Borers - Garden PestsBorers of many kinds 20 betray their presence in hollyhock, dahlia, squash and other plant stems by droppings (which suggest sawdust) on the ground outside the entrance to their burrows. When these burrows are not plugged up but are open the worms may be killed without damage to the plants by pushing a flexible wire through the entrance hole, then up and down inside the burrow. When this is done quickly enough the worm may be killed. But to make assurance doubly sure fill the cavity by means of a medicine dropper with a charge of Black Leaf Forty diluted according to manufacturers' directions.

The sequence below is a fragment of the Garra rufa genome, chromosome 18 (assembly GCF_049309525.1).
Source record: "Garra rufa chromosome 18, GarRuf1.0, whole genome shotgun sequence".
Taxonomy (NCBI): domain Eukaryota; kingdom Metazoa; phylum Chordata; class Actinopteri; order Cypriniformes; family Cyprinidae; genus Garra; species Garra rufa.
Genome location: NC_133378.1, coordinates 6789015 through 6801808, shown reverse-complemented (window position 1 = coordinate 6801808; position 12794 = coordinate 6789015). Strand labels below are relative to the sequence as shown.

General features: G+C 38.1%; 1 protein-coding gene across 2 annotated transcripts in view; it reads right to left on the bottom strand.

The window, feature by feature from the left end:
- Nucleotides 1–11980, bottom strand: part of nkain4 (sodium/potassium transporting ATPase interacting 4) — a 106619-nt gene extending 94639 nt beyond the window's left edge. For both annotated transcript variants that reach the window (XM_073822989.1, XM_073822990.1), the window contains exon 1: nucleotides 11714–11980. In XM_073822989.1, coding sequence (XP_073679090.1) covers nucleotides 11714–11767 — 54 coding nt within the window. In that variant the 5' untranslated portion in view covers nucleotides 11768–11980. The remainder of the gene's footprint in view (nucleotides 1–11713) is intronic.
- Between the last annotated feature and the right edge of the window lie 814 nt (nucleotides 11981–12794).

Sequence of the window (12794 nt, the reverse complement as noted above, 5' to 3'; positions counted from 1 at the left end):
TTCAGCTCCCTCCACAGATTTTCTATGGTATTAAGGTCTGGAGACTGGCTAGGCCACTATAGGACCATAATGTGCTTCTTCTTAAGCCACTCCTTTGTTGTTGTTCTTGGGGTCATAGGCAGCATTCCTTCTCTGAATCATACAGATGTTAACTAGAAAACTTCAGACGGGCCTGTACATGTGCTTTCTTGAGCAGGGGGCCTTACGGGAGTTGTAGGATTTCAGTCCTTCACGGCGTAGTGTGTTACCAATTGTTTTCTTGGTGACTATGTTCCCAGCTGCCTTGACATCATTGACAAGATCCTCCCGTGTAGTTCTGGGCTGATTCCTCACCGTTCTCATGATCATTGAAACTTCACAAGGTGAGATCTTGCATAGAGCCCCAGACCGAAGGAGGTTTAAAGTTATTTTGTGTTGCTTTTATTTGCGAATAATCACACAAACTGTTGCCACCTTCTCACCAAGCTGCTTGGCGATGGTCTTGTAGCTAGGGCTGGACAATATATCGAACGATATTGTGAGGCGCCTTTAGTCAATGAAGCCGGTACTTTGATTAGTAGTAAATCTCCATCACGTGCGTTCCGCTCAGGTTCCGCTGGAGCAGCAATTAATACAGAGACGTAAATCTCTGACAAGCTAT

Should the hole be too small to admit the nozzle of the dropper, slit the stem up and down with a razor blade and after the application of the poison place a thin wood splint 4" or 5" long over the wound and, starting at the top, bind it snugly to the stalk with tire tape so as completely to cover the wounded area. When the wound has healed (in a few days) the tape must be cut down the splint side and removed. Otherwise growth might cause a girdle at the constricted point and the plant might suffer. Adapted from an article by Carroll Bill in Horticulture.
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See Also: Garden Pests